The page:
No, seriously. Coach
In Green Bay, the
"The no-huddle is a beast,"
In that case — with apologies to
It's worth noting that while every hurry-up is a no-huddle, not every no-huddle is a hurry-up. For instance, Denver quarterback
The Packers and Seahawks could be in fast-forward quite a bit Thursday night when they kick off the NFL season at
The emphasis on speed hasn't just put a premium on the endurance of players. The NFL demands that its on-field officials meet the challenge, and they are given extensive fitness tests to make sure they aren't a drag on the frenetic pace of a game.
In July, the Wall Street Journal reported NFL referees participated in a fitness clinic in Dallas in which they were tested for all types of "functional movements," including flexibility and speed.
"We're trying to help them and we feel that's going to translate into better officiating. Better movement, better officiating," Dean Blandino, the league's vice president of officiating, told WSJ.com. "If it helps us officiate more plays [in the no-huddle], that's a good thing."
For the TV broadcast team, that demands the ability to nimbly adjust on the fly. In last season's Kickoff Opener, when Denver played host to Baltimore, the NBC crew was ready in case Manning upshifted to turbo mode.
"What [producer] Fred Gaudelli came up with was, don't even try to jam a replay in," play-by-play announcer
As it happened, Denver didn't run its fastest-speed offense and instead relied on its basic offense, so the network didn't need to show clusters of replays in packages. But with Green Bay threatening to step on the accelerator, the broadcasting contingency plan is back in place for Thursday's game.
Michaels thinks the Packers could be sounding a false alarm, particularly with the challenge of communicating in a deafening environment.
"Every year you hear teams are going to run the fastest hurry-up, et cetera, but I think that's a little bit of a smokescreen," he said. "It's one thing to say you're going to run a play every 12 seconds, but it's another thing to actually do it. You tell me if Green Bay's going to be able to run that offense in that stadium as a visiting team."
Kelly thinks people frequently read too much into a high play count.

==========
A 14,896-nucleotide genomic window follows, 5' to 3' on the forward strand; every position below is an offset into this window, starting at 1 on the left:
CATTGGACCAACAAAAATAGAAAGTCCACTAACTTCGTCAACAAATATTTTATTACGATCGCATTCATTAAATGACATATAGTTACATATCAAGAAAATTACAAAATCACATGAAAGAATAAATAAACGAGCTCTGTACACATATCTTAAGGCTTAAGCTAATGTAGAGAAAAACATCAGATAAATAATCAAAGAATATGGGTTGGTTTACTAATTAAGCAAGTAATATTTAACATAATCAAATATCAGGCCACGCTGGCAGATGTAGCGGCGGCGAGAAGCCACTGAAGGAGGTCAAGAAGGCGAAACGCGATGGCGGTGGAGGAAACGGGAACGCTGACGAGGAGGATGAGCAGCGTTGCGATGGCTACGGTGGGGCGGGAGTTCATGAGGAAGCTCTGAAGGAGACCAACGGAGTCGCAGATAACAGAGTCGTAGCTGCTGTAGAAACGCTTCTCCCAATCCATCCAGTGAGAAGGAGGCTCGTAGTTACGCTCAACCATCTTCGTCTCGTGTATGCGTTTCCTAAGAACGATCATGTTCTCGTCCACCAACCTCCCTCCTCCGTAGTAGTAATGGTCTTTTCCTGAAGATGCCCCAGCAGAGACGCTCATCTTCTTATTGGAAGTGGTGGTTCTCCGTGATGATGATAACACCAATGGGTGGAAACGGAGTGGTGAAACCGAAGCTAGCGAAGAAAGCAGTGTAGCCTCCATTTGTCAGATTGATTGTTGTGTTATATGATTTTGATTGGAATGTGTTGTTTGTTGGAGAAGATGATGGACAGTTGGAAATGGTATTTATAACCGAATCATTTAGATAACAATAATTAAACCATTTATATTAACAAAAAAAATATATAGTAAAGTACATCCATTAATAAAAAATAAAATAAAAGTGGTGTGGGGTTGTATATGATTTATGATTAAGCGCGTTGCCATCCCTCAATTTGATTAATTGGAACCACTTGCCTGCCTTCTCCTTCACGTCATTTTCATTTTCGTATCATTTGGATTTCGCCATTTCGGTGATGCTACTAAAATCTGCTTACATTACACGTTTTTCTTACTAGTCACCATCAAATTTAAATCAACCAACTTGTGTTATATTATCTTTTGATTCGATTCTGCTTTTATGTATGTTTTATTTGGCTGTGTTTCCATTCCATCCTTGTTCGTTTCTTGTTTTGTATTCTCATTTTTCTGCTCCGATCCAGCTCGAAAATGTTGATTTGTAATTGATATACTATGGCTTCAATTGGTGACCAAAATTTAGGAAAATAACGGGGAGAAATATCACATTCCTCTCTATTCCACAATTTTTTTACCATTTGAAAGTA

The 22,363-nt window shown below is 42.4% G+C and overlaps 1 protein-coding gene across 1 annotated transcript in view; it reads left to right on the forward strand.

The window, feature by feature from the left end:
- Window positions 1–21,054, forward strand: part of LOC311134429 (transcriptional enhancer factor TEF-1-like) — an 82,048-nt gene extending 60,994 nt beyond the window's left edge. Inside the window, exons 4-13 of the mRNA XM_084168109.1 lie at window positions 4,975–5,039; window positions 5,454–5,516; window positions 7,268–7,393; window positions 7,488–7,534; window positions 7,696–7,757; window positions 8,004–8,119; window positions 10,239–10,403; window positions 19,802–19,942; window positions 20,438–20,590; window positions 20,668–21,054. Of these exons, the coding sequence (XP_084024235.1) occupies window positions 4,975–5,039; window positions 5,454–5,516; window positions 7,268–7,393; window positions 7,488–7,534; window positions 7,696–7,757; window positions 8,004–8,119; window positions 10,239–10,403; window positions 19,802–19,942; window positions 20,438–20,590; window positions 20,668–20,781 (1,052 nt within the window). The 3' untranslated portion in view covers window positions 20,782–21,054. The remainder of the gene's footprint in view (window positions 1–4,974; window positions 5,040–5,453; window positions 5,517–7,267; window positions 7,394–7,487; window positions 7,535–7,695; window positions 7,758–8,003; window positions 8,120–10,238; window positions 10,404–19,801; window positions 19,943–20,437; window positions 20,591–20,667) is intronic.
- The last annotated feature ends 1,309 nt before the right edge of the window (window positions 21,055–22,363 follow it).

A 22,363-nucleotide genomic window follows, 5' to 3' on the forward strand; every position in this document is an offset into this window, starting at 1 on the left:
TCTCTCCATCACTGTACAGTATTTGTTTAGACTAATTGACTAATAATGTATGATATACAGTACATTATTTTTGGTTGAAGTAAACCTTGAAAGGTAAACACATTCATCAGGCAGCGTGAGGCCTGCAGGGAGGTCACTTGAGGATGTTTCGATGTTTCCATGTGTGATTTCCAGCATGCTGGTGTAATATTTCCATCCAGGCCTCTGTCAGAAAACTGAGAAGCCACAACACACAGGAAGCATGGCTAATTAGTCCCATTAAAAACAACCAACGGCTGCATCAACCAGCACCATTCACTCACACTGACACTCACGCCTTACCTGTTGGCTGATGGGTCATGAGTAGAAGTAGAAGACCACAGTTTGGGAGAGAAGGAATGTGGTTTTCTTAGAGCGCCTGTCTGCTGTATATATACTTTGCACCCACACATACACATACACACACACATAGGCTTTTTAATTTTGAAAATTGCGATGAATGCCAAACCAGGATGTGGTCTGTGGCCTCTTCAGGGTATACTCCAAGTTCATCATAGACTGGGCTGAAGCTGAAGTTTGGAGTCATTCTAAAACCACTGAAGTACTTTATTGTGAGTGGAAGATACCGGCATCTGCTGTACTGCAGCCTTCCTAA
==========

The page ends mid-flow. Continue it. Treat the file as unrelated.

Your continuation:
"I don't think plays-run and playing fast are correlations," Kelly said. "I've never said that. I've seen teams run 90 plays in college and score seven points.
"I've never been a plays-run guy. I think that's an overblown thing. I've always kind of chuckled inside at this whole deal of he wants to run a ton of plays. I've never wanted to run a ton of plays. All I've ever wanted to do is score a ton of points. If we can score them in one play, that's awesome. If we can score them in 14-play drive, that's awesome too."
One of the main objectives is to string plays together in staccato fashion so that a defense doesn't have time to rotate in fresh players, or players who are better suited for, say, passing situations. As long as the offense isn't substituting players, it's not required to wait for the defense to do so.
Todd Haley, Steelers offensive coordinator, has resorted to the hurry-up throughout his career. When he was head coach in Kansas City in 2009, and his
"We came up with a package on all second downs," Haley recalled by phone. "As soon as second down ended, we went right to the line and had a package of plays we could run out of whatever personnel group we were in, to keep [Steelers defensive coordinator] Dick LeBeau from getting to his third-down calls. If you did it fast enough, he couldn't get to them, so you got a much more vanilla look."
The Chiefs had several huge plays on third down in that game, including two touchdowns in regulation and a 61-yard catch and carry in overtime that set up the winning field goal in a 27-24 victory. It was one of just four games Kansas City won that season.
Although more teams are using it more frequently, the hurry-up offense is nothing new.